San Francisco is a fantastic place… it’s terribly sunny… I am having a splendid hedonistic time here… I find myself continually going to marvellous orgies where I meet unbelievably sexy people… I dropped acid for Christmas Day… had sex for SIX HOURS… Then to New York, which I’ve never enjoyed so much… Some of the people I met introduced me to cocaine (one of the people was a singer for a pop group called Looking Glass), and that is a fine drug… Life is such fun here… I had an extraordinary three-way with two guys I met in a bar… I am really pretty happy… I’ve been doing a lot of nice acid this year… It was absolutely brilliant — a five-way on my 64th birthday. Age is apparently exactly the same as youth… I can hardly imagine a life more to my taste than mine.
Reading The Letters of Thom Gunn in locked-down London — the rain pummelling the windows, my children interrupting me every few pages with another querulous demand or howling grievance — I did sometimes wonder if I was wringing the absolute maximum amount of pleasure from my own life. Gunn was such a dynamic, stylish figure that it’s hard not to feel a little dull by comparison. His early work, collected in books such as Fighting Terms (1954) and The Sense of Movement (1957), is as sleek and subtly engineered as a flick knife, and he looks, in photos from those years, like he might well have been carrying one (all denims and leathers and Teddy Boy glower).
After leaving Cambridge in 1953 he swiftly established a reputation as one of the leading British poets of an exceptional generation, his only real peers being Philip Larkin and Ted Hughes. But a steady plod towards the literary establishment didn’t interest him much, and the following year he moved to California with his partner Mike Kitay. His more free-form later work, especially Moly (1971), much of which was written under the influence of LSD, and his Forward Prize-winning collection The Man with Night Sweats (1992), with its heart-rending elegies for friends who’d died of Aids, brought him considerable fame, and in 1994 he was offered the Queen’s Medal for Poetry (he turned it down). He died in 2004, just shy of his 75th birthday, from heart failure occasioned by what the coroner described as ‘acute polysubstance abuse’.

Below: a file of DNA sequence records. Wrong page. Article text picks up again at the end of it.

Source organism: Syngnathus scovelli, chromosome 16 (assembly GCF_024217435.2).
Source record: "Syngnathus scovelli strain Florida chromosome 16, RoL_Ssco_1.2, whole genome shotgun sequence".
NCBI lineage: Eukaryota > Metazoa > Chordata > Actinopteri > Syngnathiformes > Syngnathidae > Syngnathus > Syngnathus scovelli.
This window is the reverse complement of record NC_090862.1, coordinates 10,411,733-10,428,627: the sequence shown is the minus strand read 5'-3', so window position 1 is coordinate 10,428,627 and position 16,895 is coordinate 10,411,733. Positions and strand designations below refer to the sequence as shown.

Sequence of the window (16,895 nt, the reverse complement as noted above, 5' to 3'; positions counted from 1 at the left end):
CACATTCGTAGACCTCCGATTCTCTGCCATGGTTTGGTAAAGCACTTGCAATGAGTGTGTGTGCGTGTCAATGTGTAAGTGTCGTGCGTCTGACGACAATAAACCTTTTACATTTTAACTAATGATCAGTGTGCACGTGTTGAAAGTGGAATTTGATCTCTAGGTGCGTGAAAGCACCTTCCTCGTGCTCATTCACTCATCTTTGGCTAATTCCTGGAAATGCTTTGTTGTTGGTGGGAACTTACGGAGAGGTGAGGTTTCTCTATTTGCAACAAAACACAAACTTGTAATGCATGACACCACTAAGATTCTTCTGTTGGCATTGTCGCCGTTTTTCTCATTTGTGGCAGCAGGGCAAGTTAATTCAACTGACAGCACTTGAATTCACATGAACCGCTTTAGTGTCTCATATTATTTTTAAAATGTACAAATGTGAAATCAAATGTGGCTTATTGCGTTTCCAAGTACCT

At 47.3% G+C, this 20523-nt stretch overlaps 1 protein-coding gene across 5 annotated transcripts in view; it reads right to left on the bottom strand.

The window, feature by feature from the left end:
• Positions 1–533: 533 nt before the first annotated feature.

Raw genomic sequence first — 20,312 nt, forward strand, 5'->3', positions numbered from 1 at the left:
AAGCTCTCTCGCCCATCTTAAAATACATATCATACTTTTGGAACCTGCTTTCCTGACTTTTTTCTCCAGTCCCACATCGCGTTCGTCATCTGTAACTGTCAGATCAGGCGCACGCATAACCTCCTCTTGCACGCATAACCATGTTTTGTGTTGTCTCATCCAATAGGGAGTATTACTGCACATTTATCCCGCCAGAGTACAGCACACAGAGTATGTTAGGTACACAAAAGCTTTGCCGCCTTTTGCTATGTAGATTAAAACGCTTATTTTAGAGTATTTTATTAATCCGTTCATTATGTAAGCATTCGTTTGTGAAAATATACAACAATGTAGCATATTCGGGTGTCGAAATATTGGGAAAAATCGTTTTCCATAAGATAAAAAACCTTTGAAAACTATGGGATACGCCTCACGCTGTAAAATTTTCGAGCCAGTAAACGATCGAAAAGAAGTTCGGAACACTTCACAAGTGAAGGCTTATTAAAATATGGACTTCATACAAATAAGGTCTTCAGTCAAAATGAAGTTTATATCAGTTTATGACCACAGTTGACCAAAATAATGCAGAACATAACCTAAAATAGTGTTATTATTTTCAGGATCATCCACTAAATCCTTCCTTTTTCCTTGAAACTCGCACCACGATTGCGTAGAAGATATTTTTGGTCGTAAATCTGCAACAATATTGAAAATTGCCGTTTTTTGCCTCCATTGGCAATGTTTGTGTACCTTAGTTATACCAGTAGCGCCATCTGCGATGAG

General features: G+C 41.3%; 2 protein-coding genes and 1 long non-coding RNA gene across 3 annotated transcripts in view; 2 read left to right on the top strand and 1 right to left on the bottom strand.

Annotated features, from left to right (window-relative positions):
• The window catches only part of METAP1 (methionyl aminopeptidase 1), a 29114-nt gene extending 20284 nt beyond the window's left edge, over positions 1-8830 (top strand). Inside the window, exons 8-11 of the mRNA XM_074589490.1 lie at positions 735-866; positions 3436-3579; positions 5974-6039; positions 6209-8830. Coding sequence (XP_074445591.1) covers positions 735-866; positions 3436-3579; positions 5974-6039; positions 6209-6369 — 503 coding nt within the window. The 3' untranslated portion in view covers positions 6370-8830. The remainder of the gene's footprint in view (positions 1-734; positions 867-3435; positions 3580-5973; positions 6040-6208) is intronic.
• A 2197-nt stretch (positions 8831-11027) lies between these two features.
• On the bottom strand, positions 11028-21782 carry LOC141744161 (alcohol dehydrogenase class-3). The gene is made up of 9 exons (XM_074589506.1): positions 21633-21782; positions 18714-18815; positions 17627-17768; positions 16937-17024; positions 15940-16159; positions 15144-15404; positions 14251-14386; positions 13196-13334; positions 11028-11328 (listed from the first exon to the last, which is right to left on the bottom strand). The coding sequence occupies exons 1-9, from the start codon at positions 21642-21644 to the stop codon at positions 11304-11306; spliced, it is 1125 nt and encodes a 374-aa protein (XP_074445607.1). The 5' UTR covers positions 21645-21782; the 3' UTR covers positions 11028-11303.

A criticism that’s sometimes made of Gunn’s work is that it lacks a central personality — or exhibits only the ‘donned impersonality’ that he observed (in his great poem ‘On the Move’) in the members of motorcycle gangs. The same can’t quite be said about his letters: he’s a marvellously warm and witty correspondent, and we get a strong sense of his temperament, his principles and his enthusiasms and aversions.
But there is an impregnable poise to his epistolary voice, an emotional continence that sometimes — as in the eerily formal note he wrote his stepmother following his father’s death in 1962 — verges on chilliness. The closest he comes to displaying any real vulnerability is in his letters to Kitay, whom he showers with tenderness and endearments (‘my sweetheart’, ‘my darling baby’, ‘my beloved husky man’), and on whose company he clearly depends. But even there, the prevailing tone is more cerebral than emotional. ‘You always credit me with lack of feeling because I don’t show feeling,’ he writes to Kitay in 1963. ‘I’m sure my feeling threshold is much higher than yours, but also I don’t particularly want to show it.’
The criticisms that Gunn most frequently makes of others are that they’re egotistical or self-pitying, and he’s always on his guard against these vices in himself:
This is a highly egotistical letter, so I’d better stop before there’s any more of it…Quite an egotistical letter, this. Throw it away … At least I’m not falling into Self Pity. Barrenness, yes, but not self pity… I try not to complain about anything …
And no wonder: if he’d entertained self-pity for a moment, you get the sense that it might have consumed him. On 28 December 1995, he wrote to his brother: ‘Typing that date, I realise it is 51 years since the event that altered our lives.’ He meant their mother’s suicide, by gas, when they were 14 and 12 respectively. He only once approached this traumatic episode in his work— in ‘The Gas Poker’, published in his final book, Boss Cupid (2000) — and then only by writing about himself in the third person.
Aside from that oblique remark to his brother when he was 64, and a callow, blustering joke to an aunt when he was 15 (‘I woke up in the morning feeling quite prepared to follow Mother to the grave!’), it hardly features in his correspondence either. But it’s tempting to suspect that his entire life was constructed so as to avoid dealing with the emotional fallout. Whatever else sex and drugs might be, they’re always holidays from ordinary feeling — as Gunn was self-critical enough to recognise. ‘I like loud music, bars, and boisterous men,’ he writes in the sequence ‘Transients and Residents’, before coolly stepping back to comment:
You may from this conclude I like the things
That help me if not lose then leave behind,
What else, the self.
The suggestion of unfathomable pain lurking behind Gunn’s ‘donned impersonality’ is, as Michael Nott writes in his shrewd introduction to this book, one of the most seductive qualities of his work. But the final impression that these letters make is of a life so skewed towards self-protectiveness that — however varied its experiences and intense its pleasures — it can’t truly be said to have been lived to the full.
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